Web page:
In response to
decreased endowment revenue, a projected drop in executive education revenue
and expected alumni-giving declines, the Stanford Graduate School of Business announced
a comprehensive expense reduction plan on Tuesday.


The declining
revenue sources, triggered by a financial downturn of unprecedented reach and
scale, have created a $15 million (10 percent) shortfall in the current year
budget at the Business School. Moreover, impacts are expected to persist due to
the effects of the recession on Business School revenues.


The endowment payout
will continue to decline more over the next two years as the full impact of the
decline in asset values is reflected in the payout. We're essentially
looking at an endowment revenue decline for three years, said Dan Rudolph,
senior associate dean for operations.


Academic priorities
were protected as part of the strategic budget process, including student
programs, the new MBA curriculum introduced in 2007, financial aid, the Sloan
Master's Program, faculty research and the school's PhD program.


As part of the plan
to reduce expenses, 49 staff members (approximately 12 percent) were laid off.
Another eight people were put on a reduced schedule, and 12 contractor or
fixed-term positions were eliminated. Expenses such as travel, food, library
services, marketing activities and printing, among other things, also were cut.


This was the
most painful decision I have had to make in my nearly 10 years as dean,
said Robert L. Joss, dean of the Graduate School of Business. We regret
the need to lay off staff members who have been dedicated to the school and its
educational mission, but by cutting expenses now we can ensure our long-term
financial health. Every effort will be made to support employees as they
transition out of our workforce.


Laid off staff
members will receive an enhanced university severance package, as was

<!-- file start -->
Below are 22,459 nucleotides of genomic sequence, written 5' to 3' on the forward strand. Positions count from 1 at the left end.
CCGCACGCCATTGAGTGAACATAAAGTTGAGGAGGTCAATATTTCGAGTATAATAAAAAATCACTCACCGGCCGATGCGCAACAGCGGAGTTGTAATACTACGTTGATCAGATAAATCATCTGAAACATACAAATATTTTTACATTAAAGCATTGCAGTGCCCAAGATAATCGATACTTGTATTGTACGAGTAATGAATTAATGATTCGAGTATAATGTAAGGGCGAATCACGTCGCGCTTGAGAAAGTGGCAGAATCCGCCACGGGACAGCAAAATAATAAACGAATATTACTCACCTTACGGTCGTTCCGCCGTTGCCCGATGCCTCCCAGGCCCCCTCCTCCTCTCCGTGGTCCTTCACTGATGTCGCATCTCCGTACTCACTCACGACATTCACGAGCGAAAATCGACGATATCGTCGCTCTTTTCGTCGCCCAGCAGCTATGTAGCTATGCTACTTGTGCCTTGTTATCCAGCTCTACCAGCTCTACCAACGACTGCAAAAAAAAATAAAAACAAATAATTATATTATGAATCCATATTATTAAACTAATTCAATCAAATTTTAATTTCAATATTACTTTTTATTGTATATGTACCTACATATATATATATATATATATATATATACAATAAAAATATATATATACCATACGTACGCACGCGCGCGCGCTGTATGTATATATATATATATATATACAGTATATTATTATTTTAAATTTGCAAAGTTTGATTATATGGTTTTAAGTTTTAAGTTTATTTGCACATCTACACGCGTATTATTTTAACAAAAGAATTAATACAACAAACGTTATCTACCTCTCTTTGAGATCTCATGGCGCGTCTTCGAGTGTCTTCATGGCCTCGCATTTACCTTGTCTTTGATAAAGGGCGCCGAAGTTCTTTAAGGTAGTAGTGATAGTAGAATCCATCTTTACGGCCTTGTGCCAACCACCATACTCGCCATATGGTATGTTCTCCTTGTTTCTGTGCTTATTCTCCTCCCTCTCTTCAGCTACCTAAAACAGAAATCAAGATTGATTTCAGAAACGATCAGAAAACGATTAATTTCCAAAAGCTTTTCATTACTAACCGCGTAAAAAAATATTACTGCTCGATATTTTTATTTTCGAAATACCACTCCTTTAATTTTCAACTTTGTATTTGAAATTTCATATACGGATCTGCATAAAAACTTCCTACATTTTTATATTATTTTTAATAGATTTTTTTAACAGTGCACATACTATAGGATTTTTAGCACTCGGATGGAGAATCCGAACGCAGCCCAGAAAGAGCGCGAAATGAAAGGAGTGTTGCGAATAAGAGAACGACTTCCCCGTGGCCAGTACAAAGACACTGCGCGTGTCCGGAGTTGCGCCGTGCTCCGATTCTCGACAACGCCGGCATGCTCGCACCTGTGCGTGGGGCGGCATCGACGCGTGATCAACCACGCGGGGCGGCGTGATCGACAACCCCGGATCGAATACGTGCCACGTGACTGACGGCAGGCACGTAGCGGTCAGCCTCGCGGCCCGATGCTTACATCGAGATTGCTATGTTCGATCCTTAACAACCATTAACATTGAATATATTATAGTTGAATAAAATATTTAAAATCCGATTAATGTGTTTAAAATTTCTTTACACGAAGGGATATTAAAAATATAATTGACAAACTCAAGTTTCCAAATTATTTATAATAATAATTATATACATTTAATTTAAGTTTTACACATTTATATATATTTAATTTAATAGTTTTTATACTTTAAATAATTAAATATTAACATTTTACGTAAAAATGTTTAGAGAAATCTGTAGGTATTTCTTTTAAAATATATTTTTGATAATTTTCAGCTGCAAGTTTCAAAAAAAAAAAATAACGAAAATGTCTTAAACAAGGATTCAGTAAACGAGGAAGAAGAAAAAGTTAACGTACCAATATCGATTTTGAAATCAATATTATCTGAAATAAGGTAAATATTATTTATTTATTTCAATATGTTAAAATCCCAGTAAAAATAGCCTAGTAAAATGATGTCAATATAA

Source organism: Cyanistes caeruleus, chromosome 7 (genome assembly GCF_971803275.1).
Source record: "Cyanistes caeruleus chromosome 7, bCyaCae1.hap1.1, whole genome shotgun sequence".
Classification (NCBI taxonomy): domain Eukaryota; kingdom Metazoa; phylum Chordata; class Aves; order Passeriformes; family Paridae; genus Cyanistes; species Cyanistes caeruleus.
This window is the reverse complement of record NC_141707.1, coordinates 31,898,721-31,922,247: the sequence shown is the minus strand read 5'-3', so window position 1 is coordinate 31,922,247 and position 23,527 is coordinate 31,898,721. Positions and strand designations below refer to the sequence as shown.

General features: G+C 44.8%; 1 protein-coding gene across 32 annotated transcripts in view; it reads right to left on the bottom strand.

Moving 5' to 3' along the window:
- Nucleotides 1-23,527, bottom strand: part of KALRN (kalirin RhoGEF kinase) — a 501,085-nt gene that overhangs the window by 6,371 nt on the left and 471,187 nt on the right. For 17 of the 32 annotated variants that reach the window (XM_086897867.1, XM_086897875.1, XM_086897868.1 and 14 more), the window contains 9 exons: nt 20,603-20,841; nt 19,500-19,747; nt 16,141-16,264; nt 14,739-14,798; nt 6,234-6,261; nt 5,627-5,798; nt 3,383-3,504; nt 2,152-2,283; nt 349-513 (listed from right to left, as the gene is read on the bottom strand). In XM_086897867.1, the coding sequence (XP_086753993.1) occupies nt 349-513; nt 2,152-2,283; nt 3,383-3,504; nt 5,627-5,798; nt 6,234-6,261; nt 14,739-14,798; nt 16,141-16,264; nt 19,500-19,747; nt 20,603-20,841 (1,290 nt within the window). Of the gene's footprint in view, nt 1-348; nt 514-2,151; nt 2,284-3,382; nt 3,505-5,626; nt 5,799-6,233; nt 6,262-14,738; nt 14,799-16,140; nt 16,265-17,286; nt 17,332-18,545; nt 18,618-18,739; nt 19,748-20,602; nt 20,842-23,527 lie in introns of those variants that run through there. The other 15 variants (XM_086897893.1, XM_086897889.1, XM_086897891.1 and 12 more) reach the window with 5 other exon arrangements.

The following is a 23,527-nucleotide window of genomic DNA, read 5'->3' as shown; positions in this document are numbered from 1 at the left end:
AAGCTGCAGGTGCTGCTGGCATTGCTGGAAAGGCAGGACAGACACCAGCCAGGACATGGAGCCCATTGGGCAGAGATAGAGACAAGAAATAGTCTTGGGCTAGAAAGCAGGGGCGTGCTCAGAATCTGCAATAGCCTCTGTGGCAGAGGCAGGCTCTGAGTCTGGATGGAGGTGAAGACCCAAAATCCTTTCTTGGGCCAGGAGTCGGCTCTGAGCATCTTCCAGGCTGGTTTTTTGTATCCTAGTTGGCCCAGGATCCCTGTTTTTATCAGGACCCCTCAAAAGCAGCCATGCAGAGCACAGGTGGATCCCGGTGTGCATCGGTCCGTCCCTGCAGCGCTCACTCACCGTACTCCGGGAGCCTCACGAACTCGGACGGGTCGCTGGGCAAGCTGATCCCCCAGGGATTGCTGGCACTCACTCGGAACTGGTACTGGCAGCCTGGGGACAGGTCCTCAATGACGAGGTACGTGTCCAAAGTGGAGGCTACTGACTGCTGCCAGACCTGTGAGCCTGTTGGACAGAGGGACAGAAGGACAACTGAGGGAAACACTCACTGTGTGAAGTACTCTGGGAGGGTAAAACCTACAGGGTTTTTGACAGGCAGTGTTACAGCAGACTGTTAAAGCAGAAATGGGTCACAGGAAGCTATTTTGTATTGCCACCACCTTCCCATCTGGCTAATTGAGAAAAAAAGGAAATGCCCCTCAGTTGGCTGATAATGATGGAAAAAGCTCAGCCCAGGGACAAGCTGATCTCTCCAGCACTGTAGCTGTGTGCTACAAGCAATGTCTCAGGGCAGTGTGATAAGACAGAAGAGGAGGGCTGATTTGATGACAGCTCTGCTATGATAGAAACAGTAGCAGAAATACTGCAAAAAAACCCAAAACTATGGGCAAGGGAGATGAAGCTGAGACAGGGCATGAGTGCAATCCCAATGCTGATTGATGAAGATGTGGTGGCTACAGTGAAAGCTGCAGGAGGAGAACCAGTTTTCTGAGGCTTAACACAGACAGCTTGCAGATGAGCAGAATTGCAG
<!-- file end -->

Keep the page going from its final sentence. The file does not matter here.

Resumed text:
previously announced by the campus for all employees who may be laid of between
now and June 30. The affected employees also will receive severance based on
length of service and five months of outplacement job search support, as is
standard campuswide. Outplacement specialists were at the school on Tuesday to
provide information and support as employees learned of their layoffs.


Overall, Stanford
University endowment results are expected to be down between 20 and 30 percent
this year, according to estimates from Provost John Etchemendy. By contrast,
during the 2001-03 downturn, the Stanford endowment was down about 5 percent
over two years. The Business School has been especially hard hit, as a larger
proportion of its revenue comes from the endowment and alumni giving than in
some other areas of the university.


With these cuts, the
Business School has put a plan in place to ensure future financial stability.
In a Jan. 7 Q&A in Stanford Report, the provost said that it is important
to remember that even with a 20 to 30 percent investment decline, the university's
endowment would be about the size it was in 2005. It was a great university
then and it will remain a great university in 2010, he said. The same is true
of the Business School, Joss said.